Of course, this approach can apply to pages beyond homepages, as we’ll discuss next. In fact, to synergize with the type that follows, it typically needs to apply in-between pages as well.
#2 An optimistic approach to user actions
Now this one is much more specific, and much more about frontend versus backend.
In brief, it’s about displaying an optimism bias about user actions to the user themselves. Optimistic web design will often do so by obscuring negative feedback from users, and typically by giving the user positive feedback despite what happens in the backend.
What does that mean, exactly? Let us use the simple example of a user clicking a button. What you’d usually get would be:
- The user clicks the button
- The button switches from a clickable state to an unclickable one
- The server response is sent back to the page
- The page and/or button are updated to reflect the response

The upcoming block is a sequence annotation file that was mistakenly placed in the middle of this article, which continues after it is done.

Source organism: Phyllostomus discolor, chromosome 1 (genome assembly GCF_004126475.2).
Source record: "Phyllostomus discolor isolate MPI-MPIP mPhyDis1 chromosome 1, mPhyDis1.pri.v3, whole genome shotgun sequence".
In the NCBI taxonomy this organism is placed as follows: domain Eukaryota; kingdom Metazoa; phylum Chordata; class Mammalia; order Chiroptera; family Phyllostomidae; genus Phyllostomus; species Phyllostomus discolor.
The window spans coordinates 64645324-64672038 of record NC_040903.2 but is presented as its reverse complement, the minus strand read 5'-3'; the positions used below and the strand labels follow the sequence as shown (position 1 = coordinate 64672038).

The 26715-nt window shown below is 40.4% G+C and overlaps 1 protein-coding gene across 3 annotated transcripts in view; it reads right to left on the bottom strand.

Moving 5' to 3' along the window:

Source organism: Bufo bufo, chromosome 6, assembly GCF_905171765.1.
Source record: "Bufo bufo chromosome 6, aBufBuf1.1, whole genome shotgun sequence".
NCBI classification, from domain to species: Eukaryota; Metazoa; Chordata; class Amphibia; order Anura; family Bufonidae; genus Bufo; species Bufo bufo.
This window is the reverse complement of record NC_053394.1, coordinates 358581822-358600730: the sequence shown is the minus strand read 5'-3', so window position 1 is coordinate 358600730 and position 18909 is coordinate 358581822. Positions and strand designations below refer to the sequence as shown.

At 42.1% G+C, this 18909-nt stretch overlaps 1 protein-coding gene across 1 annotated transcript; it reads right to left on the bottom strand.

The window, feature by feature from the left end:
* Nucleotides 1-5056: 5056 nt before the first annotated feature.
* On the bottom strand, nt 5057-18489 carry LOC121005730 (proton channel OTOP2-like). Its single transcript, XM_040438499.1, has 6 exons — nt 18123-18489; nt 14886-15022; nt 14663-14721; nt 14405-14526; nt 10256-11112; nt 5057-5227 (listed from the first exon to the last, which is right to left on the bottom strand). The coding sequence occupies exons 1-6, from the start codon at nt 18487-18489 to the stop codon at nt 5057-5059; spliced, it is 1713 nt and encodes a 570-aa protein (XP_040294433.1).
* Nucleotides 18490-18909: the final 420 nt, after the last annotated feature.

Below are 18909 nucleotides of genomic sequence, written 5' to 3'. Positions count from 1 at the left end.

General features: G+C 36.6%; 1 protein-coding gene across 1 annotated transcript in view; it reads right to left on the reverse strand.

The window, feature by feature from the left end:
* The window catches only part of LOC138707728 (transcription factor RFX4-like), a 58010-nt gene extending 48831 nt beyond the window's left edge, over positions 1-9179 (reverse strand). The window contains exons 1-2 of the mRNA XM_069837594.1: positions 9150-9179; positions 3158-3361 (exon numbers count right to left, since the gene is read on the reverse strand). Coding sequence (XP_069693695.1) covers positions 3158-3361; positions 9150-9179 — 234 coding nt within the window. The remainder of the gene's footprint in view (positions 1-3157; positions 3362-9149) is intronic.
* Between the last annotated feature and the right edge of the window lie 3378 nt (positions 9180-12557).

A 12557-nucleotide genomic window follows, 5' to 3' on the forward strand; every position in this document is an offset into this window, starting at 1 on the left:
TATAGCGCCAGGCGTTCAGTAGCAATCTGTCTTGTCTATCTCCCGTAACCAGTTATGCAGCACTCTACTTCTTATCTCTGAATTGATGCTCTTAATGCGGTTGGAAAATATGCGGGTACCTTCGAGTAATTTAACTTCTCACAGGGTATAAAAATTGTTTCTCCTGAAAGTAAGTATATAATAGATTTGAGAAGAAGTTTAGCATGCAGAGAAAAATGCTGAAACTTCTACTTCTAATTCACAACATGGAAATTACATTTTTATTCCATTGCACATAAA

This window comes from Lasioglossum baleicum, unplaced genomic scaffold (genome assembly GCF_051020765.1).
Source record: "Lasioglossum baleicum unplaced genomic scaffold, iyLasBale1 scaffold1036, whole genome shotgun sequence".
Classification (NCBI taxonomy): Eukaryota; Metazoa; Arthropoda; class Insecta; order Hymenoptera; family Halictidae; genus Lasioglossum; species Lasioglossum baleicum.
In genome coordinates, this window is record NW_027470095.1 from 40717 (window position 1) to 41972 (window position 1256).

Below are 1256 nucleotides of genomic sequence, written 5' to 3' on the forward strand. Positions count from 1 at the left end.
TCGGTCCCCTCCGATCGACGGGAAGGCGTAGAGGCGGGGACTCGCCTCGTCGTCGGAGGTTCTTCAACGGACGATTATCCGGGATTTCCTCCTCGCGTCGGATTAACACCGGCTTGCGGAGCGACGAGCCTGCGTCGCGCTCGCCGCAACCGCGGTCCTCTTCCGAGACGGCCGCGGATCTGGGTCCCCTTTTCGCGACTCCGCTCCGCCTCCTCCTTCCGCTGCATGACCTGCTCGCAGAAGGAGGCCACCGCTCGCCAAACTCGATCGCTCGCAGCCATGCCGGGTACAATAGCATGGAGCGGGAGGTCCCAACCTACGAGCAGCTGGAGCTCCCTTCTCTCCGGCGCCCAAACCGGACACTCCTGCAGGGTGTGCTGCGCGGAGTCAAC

This process is pretty standard across the web, but it still has a crucial shortcoming – as we’ll discuss next. Optimistic web design does away with this process, and instead presents the user with a positive response before the server responds.
The “optimism” in this case comes from expecting a positive server response and preemptively informing the user of successful actions.
What’s the need for optimistic web design?
So you may have seen either or both in action, and likely understand their primary benefit. But what exactly made it necessary?
Denys Mishunov shared a witty joke about three UIs going to a pub. The first two behave normally and leave the pub drunk. The third UI is the optimistic one; it “exits the pub already drunk immediately after going in — it knows how the pubs work and is efficient enough not to lose time.”